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Rupturing the Achilles tendon in the heel is one of the worst injuries that can happen to the body. If the Achilles ruptures (snaps) it is quite common to require surgery to repair and long process of rehabilitation is needed - including various exercises

What Is A Ruptured Achilles?

The Achilles tendon enables you to stand on your tip toes or point your toes. It connects the calf muscle on the back of the leg to the heel of your foot. The Achilles is able to sustain up to seven times your body weight and when it ruptures, either fully or partially, it is a very severe injury. Sometimes it is allowed to repair conservatively (non-surgically) if there isn't a gap when toes are pointed but leaving it to repair this way has a higher risk of re-rupture. Generally, recovery takes months rather than weeks and there is a chance of re-rupture in the long term. A return to sporting activity is rarely seen before the six-month mark after surgery. 

Once you are out of your fixed cast, you can (and should!) do mobility and strengthening exercises to help speed up recovery.

Mobility Exercises To Help You Recover From Your Achilles Surgery

Point And Raise

Laying with your leg fully outstretched, slowly point your toes as far as you can, hold for a second and then try to pull the toes up towards your body, again hold for second and then repeat. Repeat each direction ten times but remember to only go as far as the first point of resistance. The point is not to cause pain.  


Again with legs outstretched, rotate your big toe in a full circle one way and then back the other way. Remember to rotate the foot slowly and complete 10 full rotations in each direction. Allow a small period of rest between directions and if it is painful then stop.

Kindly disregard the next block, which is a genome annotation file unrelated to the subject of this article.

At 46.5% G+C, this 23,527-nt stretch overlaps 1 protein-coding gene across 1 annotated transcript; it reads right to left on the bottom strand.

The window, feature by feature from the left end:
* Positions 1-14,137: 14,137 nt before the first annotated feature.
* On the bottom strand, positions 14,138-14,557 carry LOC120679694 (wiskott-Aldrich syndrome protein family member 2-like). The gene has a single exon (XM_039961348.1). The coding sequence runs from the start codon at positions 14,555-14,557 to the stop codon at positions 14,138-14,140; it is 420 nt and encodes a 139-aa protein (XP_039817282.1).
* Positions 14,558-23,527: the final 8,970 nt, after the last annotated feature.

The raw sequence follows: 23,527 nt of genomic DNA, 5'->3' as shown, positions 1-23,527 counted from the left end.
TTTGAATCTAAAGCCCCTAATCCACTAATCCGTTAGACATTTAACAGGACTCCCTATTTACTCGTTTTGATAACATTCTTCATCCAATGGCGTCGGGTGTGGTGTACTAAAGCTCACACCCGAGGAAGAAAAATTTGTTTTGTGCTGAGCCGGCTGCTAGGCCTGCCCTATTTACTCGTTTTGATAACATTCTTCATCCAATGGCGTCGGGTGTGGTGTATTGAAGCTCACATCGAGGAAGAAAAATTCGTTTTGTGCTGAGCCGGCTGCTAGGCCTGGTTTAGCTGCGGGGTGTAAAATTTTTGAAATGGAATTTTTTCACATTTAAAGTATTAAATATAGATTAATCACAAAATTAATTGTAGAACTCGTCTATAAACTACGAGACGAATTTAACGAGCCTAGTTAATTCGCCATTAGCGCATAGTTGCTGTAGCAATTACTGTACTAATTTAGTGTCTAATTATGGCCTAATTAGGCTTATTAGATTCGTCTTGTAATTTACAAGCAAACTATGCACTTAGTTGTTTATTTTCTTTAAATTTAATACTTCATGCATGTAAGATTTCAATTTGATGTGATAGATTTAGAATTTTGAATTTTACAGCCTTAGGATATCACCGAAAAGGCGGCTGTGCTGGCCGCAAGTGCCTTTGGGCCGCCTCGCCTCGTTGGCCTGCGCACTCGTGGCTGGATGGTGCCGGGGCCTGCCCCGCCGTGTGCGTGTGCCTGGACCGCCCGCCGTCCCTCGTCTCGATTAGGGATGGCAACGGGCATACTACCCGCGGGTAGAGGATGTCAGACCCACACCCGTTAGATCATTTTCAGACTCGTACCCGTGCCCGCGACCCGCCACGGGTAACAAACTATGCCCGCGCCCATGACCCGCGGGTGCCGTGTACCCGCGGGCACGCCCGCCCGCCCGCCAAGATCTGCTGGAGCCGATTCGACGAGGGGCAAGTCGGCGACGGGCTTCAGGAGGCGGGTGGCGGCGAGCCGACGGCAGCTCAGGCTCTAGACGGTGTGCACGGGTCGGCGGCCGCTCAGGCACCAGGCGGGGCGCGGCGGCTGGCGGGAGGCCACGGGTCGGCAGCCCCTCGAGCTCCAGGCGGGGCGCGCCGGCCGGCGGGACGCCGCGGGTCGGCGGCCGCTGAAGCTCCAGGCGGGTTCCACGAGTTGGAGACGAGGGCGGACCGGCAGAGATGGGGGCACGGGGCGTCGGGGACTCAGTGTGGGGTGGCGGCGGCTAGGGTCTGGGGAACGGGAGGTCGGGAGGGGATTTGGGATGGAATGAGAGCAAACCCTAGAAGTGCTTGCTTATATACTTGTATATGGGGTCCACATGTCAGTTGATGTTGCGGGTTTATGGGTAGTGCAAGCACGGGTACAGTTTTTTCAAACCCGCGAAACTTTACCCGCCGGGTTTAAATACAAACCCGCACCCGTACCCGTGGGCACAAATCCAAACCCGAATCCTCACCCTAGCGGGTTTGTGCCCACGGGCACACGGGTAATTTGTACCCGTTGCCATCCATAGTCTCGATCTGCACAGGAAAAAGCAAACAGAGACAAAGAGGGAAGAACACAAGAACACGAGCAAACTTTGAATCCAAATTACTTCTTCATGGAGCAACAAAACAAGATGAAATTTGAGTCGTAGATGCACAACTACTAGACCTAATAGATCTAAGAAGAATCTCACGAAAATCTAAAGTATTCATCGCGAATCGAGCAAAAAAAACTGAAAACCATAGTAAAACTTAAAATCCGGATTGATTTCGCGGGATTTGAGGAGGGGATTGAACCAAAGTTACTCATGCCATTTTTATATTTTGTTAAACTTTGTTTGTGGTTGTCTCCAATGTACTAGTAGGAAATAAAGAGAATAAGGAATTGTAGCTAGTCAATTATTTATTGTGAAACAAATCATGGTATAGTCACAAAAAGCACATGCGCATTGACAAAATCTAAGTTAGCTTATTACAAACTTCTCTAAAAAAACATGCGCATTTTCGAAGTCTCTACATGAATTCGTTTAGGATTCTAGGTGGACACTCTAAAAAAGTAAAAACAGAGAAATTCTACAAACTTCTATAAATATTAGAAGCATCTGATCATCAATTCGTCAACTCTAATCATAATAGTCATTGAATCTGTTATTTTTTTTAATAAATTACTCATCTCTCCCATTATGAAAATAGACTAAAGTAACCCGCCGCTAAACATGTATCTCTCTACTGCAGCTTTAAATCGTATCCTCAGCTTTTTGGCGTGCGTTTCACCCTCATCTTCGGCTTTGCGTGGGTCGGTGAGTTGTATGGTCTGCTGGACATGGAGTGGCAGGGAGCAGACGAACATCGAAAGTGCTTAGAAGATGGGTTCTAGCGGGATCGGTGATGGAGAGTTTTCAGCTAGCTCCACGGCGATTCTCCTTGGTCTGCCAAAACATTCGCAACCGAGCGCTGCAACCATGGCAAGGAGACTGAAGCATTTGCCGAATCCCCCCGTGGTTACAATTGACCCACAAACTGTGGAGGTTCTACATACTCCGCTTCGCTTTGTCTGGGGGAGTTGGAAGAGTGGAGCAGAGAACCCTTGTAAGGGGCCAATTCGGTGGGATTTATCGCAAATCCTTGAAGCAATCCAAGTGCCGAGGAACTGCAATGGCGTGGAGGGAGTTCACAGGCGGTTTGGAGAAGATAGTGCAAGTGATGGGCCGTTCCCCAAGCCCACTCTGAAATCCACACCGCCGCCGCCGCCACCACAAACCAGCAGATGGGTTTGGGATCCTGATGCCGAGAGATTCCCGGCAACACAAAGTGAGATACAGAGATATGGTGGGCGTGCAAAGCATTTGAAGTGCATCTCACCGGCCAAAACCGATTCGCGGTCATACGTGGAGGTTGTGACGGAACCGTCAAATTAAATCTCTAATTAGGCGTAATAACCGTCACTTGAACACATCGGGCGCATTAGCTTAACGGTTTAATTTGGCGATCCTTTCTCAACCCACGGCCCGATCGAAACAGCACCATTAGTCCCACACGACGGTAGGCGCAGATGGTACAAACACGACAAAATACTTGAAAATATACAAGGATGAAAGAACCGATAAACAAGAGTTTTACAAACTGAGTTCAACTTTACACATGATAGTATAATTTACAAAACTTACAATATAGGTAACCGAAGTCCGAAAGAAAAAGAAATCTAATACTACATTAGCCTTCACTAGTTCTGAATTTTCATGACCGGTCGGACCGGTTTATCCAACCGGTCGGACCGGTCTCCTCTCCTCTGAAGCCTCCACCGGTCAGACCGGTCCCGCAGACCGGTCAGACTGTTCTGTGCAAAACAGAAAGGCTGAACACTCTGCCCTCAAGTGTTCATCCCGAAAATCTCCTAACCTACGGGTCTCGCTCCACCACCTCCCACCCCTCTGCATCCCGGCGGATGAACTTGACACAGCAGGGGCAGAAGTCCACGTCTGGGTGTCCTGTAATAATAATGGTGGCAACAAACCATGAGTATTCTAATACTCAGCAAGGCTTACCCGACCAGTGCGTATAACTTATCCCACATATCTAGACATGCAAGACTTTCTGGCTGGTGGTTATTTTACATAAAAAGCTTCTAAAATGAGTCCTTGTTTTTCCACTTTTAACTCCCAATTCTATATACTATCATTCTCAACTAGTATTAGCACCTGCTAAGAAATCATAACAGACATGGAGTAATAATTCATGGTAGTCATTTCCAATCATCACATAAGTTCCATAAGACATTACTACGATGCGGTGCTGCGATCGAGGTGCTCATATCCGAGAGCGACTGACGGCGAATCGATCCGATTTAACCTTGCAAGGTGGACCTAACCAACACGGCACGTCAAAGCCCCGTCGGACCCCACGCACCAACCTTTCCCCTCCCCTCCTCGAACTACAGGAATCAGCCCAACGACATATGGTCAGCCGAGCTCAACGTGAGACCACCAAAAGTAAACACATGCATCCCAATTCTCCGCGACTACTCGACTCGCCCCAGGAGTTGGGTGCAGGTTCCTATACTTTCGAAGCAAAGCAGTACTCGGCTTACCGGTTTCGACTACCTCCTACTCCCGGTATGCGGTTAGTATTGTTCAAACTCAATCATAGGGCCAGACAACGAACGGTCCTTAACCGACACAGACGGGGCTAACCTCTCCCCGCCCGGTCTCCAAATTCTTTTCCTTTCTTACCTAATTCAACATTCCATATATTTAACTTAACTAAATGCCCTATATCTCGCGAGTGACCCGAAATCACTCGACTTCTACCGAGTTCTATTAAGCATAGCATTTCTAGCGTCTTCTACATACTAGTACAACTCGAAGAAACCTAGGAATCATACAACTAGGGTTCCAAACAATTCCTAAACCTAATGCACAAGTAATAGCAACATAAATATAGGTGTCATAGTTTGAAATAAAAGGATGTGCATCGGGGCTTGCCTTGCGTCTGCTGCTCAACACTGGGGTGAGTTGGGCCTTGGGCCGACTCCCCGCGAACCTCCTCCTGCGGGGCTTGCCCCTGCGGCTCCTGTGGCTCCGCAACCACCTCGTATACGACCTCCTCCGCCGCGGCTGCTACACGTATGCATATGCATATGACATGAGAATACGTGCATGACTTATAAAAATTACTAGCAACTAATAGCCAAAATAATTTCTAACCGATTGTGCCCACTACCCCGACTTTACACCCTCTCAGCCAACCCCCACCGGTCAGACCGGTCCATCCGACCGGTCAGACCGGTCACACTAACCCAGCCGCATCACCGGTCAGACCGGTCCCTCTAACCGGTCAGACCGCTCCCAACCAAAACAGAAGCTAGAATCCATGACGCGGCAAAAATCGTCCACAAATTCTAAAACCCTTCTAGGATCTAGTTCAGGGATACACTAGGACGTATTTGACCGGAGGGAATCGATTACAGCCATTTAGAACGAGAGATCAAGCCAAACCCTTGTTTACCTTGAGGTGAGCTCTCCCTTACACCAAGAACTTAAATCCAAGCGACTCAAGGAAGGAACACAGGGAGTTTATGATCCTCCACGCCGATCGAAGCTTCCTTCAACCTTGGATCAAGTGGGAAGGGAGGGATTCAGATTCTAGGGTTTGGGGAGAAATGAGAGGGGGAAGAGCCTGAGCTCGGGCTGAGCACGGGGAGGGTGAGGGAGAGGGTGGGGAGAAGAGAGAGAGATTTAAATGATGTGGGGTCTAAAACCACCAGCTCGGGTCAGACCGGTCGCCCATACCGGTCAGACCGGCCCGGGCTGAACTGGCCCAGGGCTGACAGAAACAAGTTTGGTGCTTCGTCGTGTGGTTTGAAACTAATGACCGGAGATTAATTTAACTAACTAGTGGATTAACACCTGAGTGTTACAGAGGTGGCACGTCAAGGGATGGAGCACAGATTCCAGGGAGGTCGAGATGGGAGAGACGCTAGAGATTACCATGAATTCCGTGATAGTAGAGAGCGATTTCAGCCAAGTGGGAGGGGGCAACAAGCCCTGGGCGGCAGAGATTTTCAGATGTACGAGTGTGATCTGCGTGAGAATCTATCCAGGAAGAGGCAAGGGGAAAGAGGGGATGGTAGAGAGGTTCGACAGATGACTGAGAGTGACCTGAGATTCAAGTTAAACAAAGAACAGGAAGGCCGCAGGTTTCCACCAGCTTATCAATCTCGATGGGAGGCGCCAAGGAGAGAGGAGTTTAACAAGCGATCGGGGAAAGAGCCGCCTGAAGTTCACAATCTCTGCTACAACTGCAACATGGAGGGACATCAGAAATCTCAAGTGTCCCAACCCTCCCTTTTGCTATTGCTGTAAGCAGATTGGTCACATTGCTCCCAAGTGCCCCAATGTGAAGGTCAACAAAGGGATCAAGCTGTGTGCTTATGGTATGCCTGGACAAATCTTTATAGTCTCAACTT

In the same position as the above two try to turn your foot so that the base is turning in towards the other foot (inversion). Imagine you are trying to twist the foot around so your little toe is touching the big toe of the opposite, hold and then twist as far as possible in the opposite direction (eversion). This one is a harder mobility exercise as you will need to retrain the brain to send the signal to move the foot in this direction.  

Toe Curls

Sitting on the edge of a bed or chair, place your injured foot flat on the floor. When ready, try to curl the big toe as if trying to pick up a marble with your toes. Curl the toes as far as possible, hold for 2-3 seconds and then rest. Repeat this 10 times but do not continue if you are in pain as this uses a lot of the power of the Achilles. You can progress this by actually trying to lift a marble and hold it for a few seconds but only do this if there is no pain.


This is a great extension mobility exercise once you have mastered the above and there is no pain. Here you need to spell out the alphabet with the big toe as if you were drawing it on a board. Try going through your first name, then last name and gradually work up to being able to complete the full alphabet.

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